By Jeffrey Krauss,
Active Interacter and President of Telecommunications and Technology Policy

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Contact Jeff via e-mail at:

We all expected that the FCC's AOL-Time Warner decision would deal with cable modem open access and instant messaging, but interactive television (ITV) was the unexpected "sleeper" issue for the cable industry. Disney's contentions of discrimination (where none exist) have led to a premature and possibly irrational proposal on the part of the FCC that could impact an entire industry, not just AOL-TW.

ITV is some combination of video programming and ancillary data, that gives the viewer the opportunity to interact with the data. The data might fall into one of several categories, including: sports statistics, ordering information to allow the purchase of a product, or an electronic program guide. The viewer might want to display certain data on the screen, order tickets, or compete in a contest. The viewer might interact with data downloaded and stored in the set top-box, or with data stored at the headend. The data might be tightly synchronized to the video program, as in answer selections in a game show that must appear at a precise time, or loosely synchronized, as with players' batting averages that might be requested any time during a game. Or, as with program guides, the data might be almost totally unconnected to the current video program.

In addition to data that the viewer can interact with, ITV programs might also include "triggers." A trigger is a signal that could contain commands. For example, in order to have tight synchronization of interactive data with video, the data would typically be sent in advance and stored in the set-top box, and then a trigger would be sent to tell precisely when to display the data. It often isn't possible to guarantee synchronization when data and video are sent at the same time, because there is latency in the processing of the data in set-top boxes, and different brands of boxes might have different amounts of latency.

The ITV complaint raised by Disney is discrimination. A cable MSO that is affiliated with program producers might discriminate in favor of its affiliates, to the disadvantage of unaffiliated producers like Disney. According to Disney, this discrimination might take the form of carrying the video but refusing to carry the ancillary data or the triggers or the upstream viewer responses.

This sounds a lot like a "must-carry" dispute. For TV broadcast stations, the law is clear–a cable operator can strip out ancillary data unless it is "program related," such as closed captioning. The law was written with the analog vertical blanking interval in mind, and in the digital must-carry proceeding, the FCC is considering how to apply it to digital video. Also, there is an ongoing dispute between Gemstar and Time Warner over the stripping of program guide data, which announces future programs and is pretty clearly unrelated to the currently broadcast program. Nonetheless, this dispute was cited by Disney as one example of what might happen. But the Disney complaint goes beyond broadcast programming and applies to cable programming as well, even though cable programming is covered by contracts between the distributor and the MSO that specify whether ancillary data must be carried or not.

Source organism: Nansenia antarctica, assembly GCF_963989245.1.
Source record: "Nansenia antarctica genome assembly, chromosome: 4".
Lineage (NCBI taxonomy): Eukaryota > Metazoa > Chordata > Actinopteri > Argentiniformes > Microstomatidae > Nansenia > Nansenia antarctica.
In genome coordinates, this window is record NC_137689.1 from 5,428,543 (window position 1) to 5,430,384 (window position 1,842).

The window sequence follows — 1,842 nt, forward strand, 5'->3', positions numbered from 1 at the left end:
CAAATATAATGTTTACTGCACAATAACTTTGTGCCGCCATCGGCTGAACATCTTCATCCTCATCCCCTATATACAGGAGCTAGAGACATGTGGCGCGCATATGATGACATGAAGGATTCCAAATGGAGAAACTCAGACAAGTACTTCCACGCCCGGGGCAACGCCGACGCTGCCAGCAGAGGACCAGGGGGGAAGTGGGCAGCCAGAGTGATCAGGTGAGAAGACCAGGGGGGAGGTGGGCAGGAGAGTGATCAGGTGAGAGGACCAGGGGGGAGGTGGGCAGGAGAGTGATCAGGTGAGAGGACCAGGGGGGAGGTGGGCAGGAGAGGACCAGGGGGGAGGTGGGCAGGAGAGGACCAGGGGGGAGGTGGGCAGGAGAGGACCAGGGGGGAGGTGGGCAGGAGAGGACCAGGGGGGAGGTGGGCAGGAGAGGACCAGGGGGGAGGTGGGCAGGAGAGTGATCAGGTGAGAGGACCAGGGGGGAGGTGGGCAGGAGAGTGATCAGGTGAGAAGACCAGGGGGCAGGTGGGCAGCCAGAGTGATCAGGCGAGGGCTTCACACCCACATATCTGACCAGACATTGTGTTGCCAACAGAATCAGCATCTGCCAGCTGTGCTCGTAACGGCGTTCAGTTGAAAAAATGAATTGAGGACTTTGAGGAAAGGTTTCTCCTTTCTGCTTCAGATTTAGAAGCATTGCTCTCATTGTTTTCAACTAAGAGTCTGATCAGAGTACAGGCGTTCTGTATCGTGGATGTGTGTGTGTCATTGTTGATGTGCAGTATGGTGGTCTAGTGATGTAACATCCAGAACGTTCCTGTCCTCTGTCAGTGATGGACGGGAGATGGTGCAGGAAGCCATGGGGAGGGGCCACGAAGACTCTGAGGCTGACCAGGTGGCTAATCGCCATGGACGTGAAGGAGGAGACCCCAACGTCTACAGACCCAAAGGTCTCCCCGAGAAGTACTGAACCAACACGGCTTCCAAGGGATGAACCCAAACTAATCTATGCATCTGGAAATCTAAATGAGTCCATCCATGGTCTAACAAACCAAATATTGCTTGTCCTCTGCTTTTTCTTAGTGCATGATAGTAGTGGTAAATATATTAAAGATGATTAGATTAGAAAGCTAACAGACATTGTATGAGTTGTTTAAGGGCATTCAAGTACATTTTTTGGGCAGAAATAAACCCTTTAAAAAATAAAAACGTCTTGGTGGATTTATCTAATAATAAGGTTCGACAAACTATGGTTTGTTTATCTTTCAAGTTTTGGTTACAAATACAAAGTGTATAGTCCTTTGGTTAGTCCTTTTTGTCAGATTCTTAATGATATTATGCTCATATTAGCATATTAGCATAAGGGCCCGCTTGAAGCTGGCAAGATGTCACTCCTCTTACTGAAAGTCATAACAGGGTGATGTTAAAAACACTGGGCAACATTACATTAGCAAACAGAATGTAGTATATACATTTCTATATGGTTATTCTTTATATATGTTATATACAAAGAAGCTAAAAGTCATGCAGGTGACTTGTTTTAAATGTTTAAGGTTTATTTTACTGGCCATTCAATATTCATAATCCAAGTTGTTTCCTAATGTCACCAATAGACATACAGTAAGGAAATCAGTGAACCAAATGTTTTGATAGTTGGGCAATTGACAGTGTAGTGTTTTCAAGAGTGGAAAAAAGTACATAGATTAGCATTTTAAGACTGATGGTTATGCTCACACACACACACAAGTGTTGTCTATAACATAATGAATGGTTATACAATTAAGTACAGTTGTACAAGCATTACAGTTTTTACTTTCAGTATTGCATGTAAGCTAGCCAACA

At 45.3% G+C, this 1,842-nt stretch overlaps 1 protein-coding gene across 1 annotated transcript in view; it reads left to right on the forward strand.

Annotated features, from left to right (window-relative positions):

FCC overreaction

In a massive overreaction to this speculative problem that does not yet exist, the FCC has issued a Notice of Inquiry that proposes a slew of new regulatory approaches that would apply to the entire cable industry, not just to AOL-TW. The heart of the FCC's proposal is the section on discrimination. The FCC has proposed to regulate cable operators like common carriers, with severe non-discrimination requirements. For example, if an affiliated programmer devotes X percent if its digital program stream to interactive data and triggers, the MSO must allow unaffiliated programmers to devote that same proportion to their interactive data.

The FCC has also expressed concerned about MSO interference with upstream subscriber messages carried over a DOCSIS cable modem built into a set-top box. The FCC has proposed to regulate the operation of the cable modem and the use of the upstream DOCSIS channel, in order to ensure that cable operators will allow subscribers to send upstream interactive messages.

Finally, there is the question of pricing, and the financial terms of the contracts between programmers and MSOs. The FCC has proposed to regulate the terms and conditions to prohibit affiliated ITV programmers from receiving a better price than an unaffiliated programmer.

FCC Commissioner Harold Furchtgott-Roth dissented from the Notice of Inquiry, saying it was far too premature. He said that the FCC's proposal suggests that there are serious problems with ITV, when in fact, there is no evidence of problems.

I agree with Commissioner Furchgott-Roth. This is all a figment of Disney's imagination, not a real problem. Contracts between programmers and MSOs will be sufficient to deal with any problems that arise. If there is a real consumer demand for ITV programming, cable operators will have a strong business incentive to carry those programming services that provide the best interactive programming, regardless of their affiliation.

Author Information
Jeffrey Kraus is Active Interacter and President of Telecommunications and Technology PolicyHave a comment? Contact Jeff via e-mail at: